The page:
I always welcome feedback on all electronic and print sources, so please let me know if you have any questions or problems. I hope you’re having and relaxing and/or productive summer.

PS: Liz is actually getting married this week! Happy marriage, Liz!

Categories: online · resources
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EBSCOhost E-book Collection

January 23, 2013 · Leave a Comment

This past Friday, my colleagues and I attended a training session on the EBSCOhost E-book Collection.* Its interface is not that different from other EBSCO databases, and quite intuitive to use. I did a couple of sample keyword searches. The one “Latin America” led to about 1500 results (mostly in English), and “Portugal” had a bit over 600, so definitely consider this database while doing your research. Most of these titles should also appear in GEORGE, the library catalog, and link directly into the book from the catalog record. You can also browse all the titles in a particular language by leaving the search boxes blank, but using the language limit at the bottom right; there is little in Portuguese or Catalan at the moment, but there is a good amount in Spanish in a variety of fields of study.

Note that you can create your own free EBSCO account (upper right.) You can keep track of any resource you have used in the EBSCO family of databases, and also readily export them to RefWorks or other bibliographical management software/websites. I recommend this especially if you use EBSCO databases a lot, and I think anything that helps you easily keep track of your resources is good to use, even if it duplicates what you may be doing somewhere else (i.e. RefWorks vs. EBSCO.) You never know when you might need to “retrace your steps,” so to speak.

Finally, if you wish to download and read these e-books (and access other EBSCO databases) onto an iPad, iPhone, or an Android device, you can get more specific directions by searching Help (link is in the far upper right-hand corner.) I generally find it easiest to simply access these and read these completely online, but if, for example, you find yourself stuck on the Red Line without Internet access more times than you ever planned, downloading may be the way to go!

I will add this to my research guides shortly. Also, I will finally complete the second part of my post about my trip to Mexico soon! It involves a few photographs and has been taking a bit to put together.

*Link will either connect directly if you are on Georgetown’s campus, or you will be prompted to log in with your NetID and password if you are off-campus.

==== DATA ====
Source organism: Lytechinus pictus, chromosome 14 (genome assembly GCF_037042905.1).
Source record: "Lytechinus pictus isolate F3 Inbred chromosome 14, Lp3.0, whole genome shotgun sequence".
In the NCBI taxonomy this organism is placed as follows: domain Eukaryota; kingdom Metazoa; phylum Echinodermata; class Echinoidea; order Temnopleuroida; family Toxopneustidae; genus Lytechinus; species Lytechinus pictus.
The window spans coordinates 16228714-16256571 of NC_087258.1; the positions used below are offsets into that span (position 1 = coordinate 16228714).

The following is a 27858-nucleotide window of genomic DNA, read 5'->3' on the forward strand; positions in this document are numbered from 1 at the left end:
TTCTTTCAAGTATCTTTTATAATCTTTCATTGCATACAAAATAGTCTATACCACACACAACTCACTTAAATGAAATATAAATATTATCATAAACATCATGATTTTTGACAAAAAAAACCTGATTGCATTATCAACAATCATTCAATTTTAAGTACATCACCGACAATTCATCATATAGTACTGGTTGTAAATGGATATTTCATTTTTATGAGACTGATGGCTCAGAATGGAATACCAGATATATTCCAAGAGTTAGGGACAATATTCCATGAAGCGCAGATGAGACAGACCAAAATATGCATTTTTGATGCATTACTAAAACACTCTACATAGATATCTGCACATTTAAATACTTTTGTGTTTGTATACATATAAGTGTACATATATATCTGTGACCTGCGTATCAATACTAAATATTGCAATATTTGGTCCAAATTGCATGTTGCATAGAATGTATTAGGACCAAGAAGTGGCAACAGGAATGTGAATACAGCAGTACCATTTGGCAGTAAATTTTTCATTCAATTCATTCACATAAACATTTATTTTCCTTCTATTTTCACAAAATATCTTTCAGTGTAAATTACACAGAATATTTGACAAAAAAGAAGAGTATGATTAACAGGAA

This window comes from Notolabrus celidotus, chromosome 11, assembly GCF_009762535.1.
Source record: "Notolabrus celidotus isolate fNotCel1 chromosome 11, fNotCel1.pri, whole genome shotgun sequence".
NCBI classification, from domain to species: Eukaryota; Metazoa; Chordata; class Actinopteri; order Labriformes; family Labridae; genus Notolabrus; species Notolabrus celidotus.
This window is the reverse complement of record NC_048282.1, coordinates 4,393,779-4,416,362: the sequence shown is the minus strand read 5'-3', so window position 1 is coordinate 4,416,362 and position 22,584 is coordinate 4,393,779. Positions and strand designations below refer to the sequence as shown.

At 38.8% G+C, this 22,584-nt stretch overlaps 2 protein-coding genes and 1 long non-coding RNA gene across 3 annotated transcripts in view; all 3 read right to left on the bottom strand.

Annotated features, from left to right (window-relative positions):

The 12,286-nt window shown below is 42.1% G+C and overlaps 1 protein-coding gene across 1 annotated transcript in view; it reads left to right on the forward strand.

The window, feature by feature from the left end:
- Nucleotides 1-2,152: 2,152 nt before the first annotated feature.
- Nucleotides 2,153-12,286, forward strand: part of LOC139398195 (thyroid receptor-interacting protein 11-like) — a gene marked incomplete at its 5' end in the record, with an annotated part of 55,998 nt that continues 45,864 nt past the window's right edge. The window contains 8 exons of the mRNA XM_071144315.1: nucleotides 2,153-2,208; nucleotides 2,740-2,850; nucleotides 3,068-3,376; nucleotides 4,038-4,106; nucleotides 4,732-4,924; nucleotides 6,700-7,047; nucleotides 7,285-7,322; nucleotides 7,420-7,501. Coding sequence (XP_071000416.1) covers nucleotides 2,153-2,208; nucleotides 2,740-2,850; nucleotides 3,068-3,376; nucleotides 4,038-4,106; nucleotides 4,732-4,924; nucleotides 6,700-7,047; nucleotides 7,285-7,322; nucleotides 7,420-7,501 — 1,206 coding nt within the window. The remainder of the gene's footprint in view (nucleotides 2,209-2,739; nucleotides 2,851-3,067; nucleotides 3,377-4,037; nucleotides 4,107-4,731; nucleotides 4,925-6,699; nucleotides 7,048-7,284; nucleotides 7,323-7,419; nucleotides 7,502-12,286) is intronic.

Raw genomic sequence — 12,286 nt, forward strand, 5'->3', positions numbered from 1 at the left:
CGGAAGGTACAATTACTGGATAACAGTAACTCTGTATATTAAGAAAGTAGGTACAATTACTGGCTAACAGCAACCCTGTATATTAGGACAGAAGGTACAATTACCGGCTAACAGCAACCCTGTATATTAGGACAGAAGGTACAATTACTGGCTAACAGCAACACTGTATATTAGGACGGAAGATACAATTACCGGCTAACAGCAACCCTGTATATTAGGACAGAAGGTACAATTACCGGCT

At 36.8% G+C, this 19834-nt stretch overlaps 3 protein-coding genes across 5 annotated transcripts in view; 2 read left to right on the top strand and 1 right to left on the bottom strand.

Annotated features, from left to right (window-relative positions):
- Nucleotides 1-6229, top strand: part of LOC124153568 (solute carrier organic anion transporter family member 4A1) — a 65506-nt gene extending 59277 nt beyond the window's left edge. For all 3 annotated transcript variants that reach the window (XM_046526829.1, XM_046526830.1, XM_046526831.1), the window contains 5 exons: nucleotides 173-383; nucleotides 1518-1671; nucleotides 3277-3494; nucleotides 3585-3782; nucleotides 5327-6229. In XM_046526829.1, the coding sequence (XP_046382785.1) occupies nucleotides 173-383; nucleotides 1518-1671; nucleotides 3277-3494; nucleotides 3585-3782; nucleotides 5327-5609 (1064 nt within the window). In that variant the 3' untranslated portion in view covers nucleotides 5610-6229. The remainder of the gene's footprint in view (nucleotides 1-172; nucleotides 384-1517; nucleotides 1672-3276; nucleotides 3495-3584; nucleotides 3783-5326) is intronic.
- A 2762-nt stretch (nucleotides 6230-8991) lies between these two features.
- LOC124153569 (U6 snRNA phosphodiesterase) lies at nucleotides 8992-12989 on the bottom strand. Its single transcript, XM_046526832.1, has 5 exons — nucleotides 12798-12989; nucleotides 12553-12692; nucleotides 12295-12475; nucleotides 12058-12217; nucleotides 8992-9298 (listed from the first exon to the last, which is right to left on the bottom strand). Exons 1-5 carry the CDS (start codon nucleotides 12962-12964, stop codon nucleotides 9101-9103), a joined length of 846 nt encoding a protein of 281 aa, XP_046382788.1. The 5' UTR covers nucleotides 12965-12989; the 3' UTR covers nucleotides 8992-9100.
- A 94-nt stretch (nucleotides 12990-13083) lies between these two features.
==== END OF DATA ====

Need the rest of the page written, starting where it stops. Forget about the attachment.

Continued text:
Categories: online · resources
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July 26, 2012 · Leave a Comment

I’ve been wanting to write about this for some time, but other things kept popping into my head, I guess. This spring we began a trial run of Digitalia, which is kind of an e-book repository for mostly Spanish-language titles. (At the moment there are also some in Portuguese, Catalan, and just a few in English.) Well, the library has purchased it! We’ve had it for a bit over a month now.

The collection is extremely broad and growing consistently; topics include history, literature, linguistics, art, computer programming, engineering, general reference, the traditional sciences, law, geography, anthopology, international relations, and many more. Each book is available in either pdf or html formats, and also works great on mobile devices and tablet computers. A few of the many publishers in Digitalia include Anthropos, Universidad de Salamanca, Biblioteca Nueva, Iberoamericana Vervuert, LOM, and the Pontificia Universidad Católica del Perú.

You can either search it at the top as you would with any online resource, or, on the left, break it down by books, journals, collections, or name of publisher. Not matter iif you are a Latin Americanist or an Iberianist (or both!), I think you will find some titles here to be of great help to you.

You can access Digitalia through my research guides, but I think the easiest way to get to it is by simply bookmarking its catalog record in GEORGE. (You will need to sign in with your Georgetown ID and password if you are off-campus.) We will also be adding catalog records in GEORGE in the near future, so they will be turning up in your search results there as well.

Please feel free to let me know if you have any suggestions or comments about it: I hope you find it helpful in your research.

Categories: online · resources